Double-blind, randomized, placebo-controlled 6-week study on the efficacy and safety of the tamoxifen adjunctive to lithium in acute bipolar mania.
J Affect Disord. 2011 Mar;129(1-3):327-31.
[PubMed Citation] [Order full text from Infotrieve]

16) Machado-Vieira R, Salvadore G, DiazGranados N, Ibrahim L, Latov D, Wheeler-Castillo C, Baumann J, Henter ID, Zarate CA
New therapeutic targets for mood disorders.
ScientificWorldJournal. 2010;10:713-26.
Existing pharmacological treatments for bipolar disorder (BPD) and major depressive disorder (MDD) are often insufficient for many patients. Here we describe a number of targets/compounds that clinical and preclinical studies suggest could result in putative novel treatments for mood disorders. These include: (1) glycogen synthase kinase-3 (GSK-3) and protein kinase C (PKC), (2) the purinergic system, (3) histone deacetylases (HDACs), (4) the melatonergic system, (5) the tachykinin neuropeptides system, (6) the glutamatergic system, and (7) oxidative stress and bioenergetics. The paper reviews data on new compounds that have shown antimanic or antidepressant effects in subjects with mood disorders, or similar effects in preclinical animal models. Overall, an improved understanding of the neurobiological underpinnings of mood disorders is critical in order to develop targeted treatments that are more effective, act more rapidly, and are better tolerated than currently available therapies. [PubMed Citation] [Order full text from Infotrieve]

17) Ali SM, Ahmad A, Shahabuddin S, Ahmad MU, Sheikh S, Ahmad I
Endoxifen is a new potent inhibitor of PKC: a potential therapeutic agent for bipolar disorder.
Bioorg Med Chem Lett. 2010 Apr 15;20(8):2665-7.
Protein kinase C (PKC) plays a major role in regulation of both pre and postsynaptic neurotransmission. Excessive activation of PKC results in symptoms related to bipolar disorder. Tamoxifen, a widely used breast cancer drug is known to inhibit PKC and demonstrate antimanic properties in human. We describe herein the synthesis of endoxifen, a tamoxifen active metabolite and compared its PKC inhibitory activity with that of tamoxifen. Endoxifen exhibited fourfold higher potency compared to tamoxifen. [PubMed Citation] [Order full text from Infotrieve]

18) Pavan C, Vindigni V, Michelotto L, Rimessi A, Abatangelo G, Cortivo R, Pinton P, Zavan B
Weight gain related to treatment with atypical antipsychotics is due to activation of PKC-β.
Pharmacogenomics J. 2010 Oct;10(5):408-17.
Atypical antipsychotics (APDs) are currently used in clinical practice for a variety of mental disorders such as schizophrenia, bipolar disorder and severe behavioral disturbances. A well-known disadvantage of using these compounds is a propensity for weight gain, resulting frequently in obesity. The mechanisms underlying pharmacologically induced weight gain are still controversial. The objective of this study was to evaluate in vitro the effects of different APDs on adipogenic events in cultured human pre-adipocytes and in rat muscle-derived stem cells (MDSCs), aiming to identify a common intracellular event contributable to these drugs. Culture behavior was evaluated in terms of cell proliferation, lipid accumulation, gene expression and morphological features. Results indicate that APDs influence adipogenic events through changes in the differentiation and proliferation of pre-adipocytes and MDSCs that are brought on by protein kinase C-? (PKC-?) activation. These data identify a signaling route that could be a potential target of pharmacological approaches for preventing the weight gain associated with APD treatment. [PubMed Citation] [Order full text from Infotrieve]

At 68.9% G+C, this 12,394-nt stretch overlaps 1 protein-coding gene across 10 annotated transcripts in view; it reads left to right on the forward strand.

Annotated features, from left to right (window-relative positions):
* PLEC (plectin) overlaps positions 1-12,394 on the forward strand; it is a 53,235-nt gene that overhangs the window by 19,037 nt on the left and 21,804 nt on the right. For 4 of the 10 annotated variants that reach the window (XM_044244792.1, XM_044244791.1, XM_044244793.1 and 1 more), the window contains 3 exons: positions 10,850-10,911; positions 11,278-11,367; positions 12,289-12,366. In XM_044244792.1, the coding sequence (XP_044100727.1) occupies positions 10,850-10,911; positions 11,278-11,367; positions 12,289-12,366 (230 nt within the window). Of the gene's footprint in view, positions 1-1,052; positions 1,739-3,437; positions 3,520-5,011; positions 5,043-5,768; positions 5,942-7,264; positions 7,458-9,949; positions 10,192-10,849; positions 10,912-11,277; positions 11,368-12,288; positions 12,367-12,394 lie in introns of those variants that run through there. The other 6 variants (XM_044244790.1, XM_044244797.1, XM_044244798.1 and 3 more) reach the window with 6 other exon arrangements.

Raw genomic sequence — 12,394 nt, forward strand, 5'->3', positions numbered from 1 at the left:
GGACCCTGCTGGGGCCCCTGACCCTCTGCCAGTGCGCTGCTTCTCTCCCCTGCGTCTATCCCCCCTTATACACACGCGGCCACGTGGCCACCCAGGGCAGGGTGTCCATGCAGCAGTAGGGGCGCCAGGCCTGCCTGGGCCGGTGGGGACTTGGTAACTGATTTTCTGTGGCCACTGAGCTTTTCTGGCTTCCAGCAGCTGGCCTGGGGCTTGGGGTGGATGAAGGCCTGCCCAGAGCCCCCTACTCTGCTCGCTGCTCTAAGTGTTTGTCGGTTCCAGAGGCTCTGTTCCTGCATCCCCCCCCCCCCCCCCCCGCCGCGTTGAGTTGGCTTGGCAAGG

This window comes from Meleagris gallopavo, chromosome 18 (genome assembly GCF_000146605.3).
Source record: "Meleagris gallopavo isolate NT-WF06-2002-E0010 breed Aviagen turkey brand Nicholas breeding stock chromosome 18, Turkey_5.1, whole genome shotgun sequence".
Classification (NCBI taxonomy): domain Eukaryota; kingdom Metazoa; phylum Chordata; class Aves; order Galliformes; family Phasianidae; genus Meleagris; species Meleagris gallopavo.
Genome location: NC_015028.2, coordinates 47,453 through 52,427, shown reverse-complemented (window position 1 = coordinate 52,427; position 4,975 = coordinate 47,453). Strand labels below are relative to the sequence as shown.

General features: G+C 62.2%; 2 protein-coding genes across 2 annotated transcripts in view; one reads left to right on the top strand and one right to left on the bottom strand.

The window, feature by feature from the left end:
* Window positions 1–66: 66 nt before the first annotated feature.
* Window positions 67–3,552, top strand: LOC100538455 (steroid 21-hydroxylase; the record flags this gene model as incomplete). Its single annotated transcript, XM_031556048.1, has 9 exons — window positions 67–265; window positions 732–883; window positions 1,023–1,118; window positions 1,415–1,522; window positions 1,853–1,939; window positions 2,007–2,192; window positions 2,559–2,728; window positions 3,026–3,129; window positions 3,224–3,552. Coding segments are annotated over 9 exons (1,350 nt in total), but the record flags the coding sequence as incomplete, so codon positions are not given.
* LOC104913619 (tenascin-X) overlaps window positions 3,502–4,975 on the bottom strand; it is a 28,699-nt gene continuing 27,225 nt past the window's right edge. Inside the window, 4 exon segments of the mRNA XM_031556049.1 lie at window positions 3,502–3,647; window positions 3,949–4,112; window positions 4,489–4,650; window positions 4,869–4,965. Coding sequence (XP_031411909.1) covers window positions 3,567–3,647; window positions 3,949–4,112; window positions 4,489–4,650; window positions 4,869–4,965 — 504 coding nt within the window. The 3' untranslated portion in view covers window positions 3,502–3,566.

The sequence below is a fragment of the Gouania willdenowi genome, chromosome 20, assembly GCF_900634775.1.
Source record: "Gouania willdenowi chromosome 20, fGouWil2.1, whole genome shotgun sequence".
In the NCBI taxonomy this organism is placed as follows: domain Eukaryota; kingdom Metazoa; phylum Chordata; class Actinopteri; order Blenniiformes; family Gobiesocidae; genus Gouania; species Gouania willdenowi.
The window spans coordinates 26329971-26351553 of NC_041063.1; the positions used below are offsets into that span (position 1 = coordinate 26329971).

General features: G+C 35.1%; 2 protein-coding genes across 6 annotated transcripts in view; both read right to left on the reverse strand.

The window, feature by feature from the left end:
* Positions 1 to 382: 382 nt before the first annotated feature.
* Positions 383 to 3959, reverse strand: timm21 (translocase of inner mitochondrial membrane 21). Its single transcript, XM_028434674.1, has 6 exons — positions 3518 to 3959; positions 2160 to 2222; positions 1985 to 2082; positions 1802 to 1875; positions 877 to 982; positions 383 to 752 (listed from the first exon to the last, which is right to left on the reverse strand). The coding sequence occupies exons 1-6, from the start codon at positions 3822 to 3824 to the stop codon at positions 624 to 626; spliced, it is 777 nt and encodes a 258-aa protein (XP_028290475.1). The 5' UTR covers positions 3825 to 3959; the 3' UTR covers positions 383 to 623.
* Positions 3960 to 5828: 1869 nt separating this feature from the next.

19) Barbier E, Wang JB
Anti-depressant and anxiolytic like behaviors in PKCI/HINT1 knockout mice associated with elevated plasma corticosterone level.
BMC Neurosci. 2009;10:132.
[PubMed Citation] [Order full text from Infotrieve]

20) Herrick S, Evers DM, Lee JY, Udagawa N, Pak DT
Postsynaptic PDLIM5/Enigma Homolog binds SPAR and causes dendritic spine shrinkage.
Mol Cell Neurosci. 2010 Feb;43(2):188-200.
Dendritic spine morphology is thought to play important roles in synaptic development and plasticity, and morphological derangements in spines are correlated with several neurological disorders. Here, we identified an interaction between Spine-Associated RapGAP (SPAR), a postsynaptic protein that reorganizes actin cytoskeleton and drives dendritic spine head growth, and PDLIM5/Enigma Homolog (ENH), a PDZ-LIM (postsynaptic density-95/Discs large/zona occludens 1-Lin11/Isl-1/Mec3) family member. PDLIM5 has been implicated in susceptibility to bipolar disorder, major depression, and schizophrenia, but its function in neurological disease is poorly understood. We show that PDLIM5 is present in the postsynaptic density, where it promotes decreased dendritic spine head size and longer, filopodia-like morphology. Conversely, RNA interference against PDLIM5 or loss of PDLIM5 interaction with SPAR caused increased spine head diameter. Furthermore, PKC activation promoted delivery of PDLIM5 into dendritic spines and increased its spine colocalization with SPAR. These data reveal new postsynaptic functions for PDLIM5 in shrinkage of dendritic spines that may be relevant to its association with psychiatric illness. [PubMed Citation] [Order full text from Infotrieve]